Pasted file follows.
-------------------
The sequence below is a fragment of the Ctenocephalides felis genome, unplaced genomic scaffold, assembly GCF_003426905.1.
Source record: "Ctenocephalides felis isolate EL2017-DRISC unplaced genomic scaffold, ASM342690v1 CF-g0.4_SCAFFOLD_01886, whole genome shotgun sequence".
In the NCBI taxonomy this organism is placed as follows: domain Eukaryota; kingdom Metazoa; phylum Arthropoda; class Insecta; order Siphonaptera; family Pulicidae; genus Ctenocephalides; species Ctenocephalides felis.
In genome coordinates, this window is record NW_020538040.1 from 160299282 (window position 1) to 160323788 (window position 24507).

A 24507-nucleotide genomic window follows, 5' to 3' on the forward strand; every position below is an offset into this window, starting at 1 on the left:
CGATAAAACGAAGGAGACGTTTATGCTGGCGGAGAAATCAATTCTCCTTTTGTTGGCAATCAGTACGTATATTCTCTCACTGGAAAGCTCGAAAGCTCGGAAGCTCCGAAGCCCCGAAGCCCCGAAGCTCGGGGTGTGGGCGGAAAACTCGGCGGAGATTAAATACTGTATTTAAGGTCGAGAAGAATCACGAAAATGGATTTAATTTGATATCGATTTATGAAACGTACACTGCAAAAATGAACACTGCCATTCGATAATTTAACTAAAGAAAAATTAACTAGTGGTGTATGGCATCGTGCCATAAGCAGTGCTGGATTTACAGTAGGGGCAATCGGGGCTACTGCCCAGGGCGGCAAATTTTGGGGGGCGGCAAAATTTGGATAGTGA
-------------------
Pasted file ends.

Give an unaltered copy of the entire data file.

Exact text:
The sequence below is a fragment of the Ctenocephalides felis genome, unplaced genomic scaffold, assembly GCF_003426905.1.
Source record: "Ctenocephalides felis isolate EL2017-DRISC unplaced genomic scaffold, ASM342690v1 CF-g0.4_SCAFFOLD_01886, whole genome shotgun sequence".
In the NCBI taxonomy this organism is placed as follows: domain Eukaryota; kingdom Metazoa; phylum Arthropoda; class Insecta; order Siphonaptera; family Pulicidae; genus Ctenocephalides; species Ctenocephalides felis.
In genome coordinates, this window is record NW_020538040.1 from 160299282 (window position 1) to 160323788 (window position 24507).

A 24507-nucleotide genomic window follows, 5' to 3' on the forward strand; every position below is an offset into this window, starting at 1 on the left:
CGATAAAACGAAGGAGACGTTTATGCTGGCGGAGAAATCAATTCTCCTTTTGTTGGCAATCAGTACGTATATTCTCTCACTGGAAAGCTCGAAAGCTCGGAAGCTCCGAAGCCCCGAAGCCCCGAAGCTCGGGGTGTGGGCGGAAAACTCGGCGGAGATTAAATACTGTATTTAAGGTCGAGAAGAATCACGAAAATGGATTTAATTTGATATCGATTTATGAAACGTACACTGCAAAAATGAACACTGCCATTCGATAATTTAACTAAAGAAAAATTAACTAGTGGTGTATGGCATCGTGCCATAAGCAGTGCTGGATTTACAGTAGGGGCAATCGGGGCTACTGCCCAGGGCGGCAAATTTTGGGGGGCGGCAAAATTTGGATAGTGA